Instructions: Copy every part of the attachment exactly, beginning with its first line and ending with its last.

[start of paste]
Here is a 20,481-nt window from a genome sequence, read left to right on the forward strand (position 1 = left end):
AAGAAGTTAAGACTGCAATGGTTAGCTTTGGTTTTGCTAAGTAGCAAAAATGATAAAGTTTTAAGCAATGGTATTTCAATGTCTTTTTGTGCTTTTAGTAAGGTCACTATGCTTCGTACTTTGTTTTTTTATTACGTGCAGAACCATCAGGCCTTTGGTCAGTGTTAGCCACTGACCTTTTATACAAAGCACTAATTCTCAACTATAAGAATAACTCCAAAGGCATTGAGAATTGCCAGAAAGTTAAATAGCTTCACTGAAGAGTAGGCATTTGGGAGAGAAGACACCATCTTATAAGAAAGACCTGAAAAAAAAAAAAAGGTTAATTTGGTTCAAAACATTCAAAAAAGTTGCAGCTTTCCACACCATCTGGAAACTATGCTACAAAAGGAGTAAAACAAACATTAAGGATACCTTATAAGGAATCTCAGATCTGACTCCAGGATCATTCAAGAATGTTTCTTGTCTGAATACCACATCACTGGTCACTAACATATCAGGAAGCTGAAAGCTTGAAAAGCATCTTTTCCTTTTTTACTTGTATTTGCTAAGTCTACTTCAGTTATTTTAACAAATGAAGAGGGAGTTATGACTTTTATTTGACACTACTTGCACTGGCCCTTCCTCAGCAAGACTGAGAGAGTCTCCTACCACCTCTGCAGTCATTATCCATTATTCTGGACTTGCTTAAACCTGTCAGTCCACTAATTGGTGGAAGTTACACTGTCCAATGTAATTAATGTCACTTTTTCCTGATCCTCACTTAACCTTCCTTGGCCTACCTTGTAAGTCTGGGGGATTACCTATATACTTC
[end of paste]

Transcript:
Here is a 20,481-nt window from a genome sequence, read left to right on the forward strand (position 1 = left end):
AAGAAGTTAAGACTGCAATGGTTAGCTTTGGTTTTGCTAAGTAGCAAAAATGATAAAGTTTTAAGCAATGGTATTTCAATGTCTTTTTGTGCTTTTAGTAAGGTCACTATGCTTCGTACTTTGTTTTTTTATTACGTGCAGAACCATCAGGCCTTTGGTCAGTGTTAGCCACTGACCTTTTATACAAAGCACTAATTCTCAACTATAAGAATAACTCCAAAGGCATTGAGAATTGCCAGAAAGTTAAATAGCTTCACTGAAGAGTAGGCATTTGGGAGAGAAGACACCATCTTATAAGAAAGACCTGAAAAAAAAAAAAAGGTTAATTTGGTTCAAAACATTCAAAAAAGTTGCAGCTTTCCACACCATCTGGAAACTATGCTACAAAAGGAGTAAAACAAACATTAAGGATACCTTATAAGGAATCTCAGATCTGACTCCAGGATCATTCAAGAATGTTTCTTGTCTGAATACCACATCACTGGTCACTAACATATCAGGAAGCTGAAAGCTTGAAAAGCATCTTTTCCTTTTTTACTTGTATTTGCTAAGTCTACTTCAGTTATTTTAACAAATGAAGAGGGAGTTATGACTTTTATTTGACACTACTTGCACTGGCCCTTCCTCAGCAAGACTGAGAGAGTCTCCTACCACCTCTGCAGTCATTATCCATTATTCTGGACTTGCTTAAACCTGTCAGTCCACTAATTGGTGGAAGTTACACTGTCCAATGTAATTAATGTCACTTTTTCCTGATCCTCACTTAACCTTCCTTGGCCTACCTTGTAAGTCTGGGGGATTACCTATATACTTC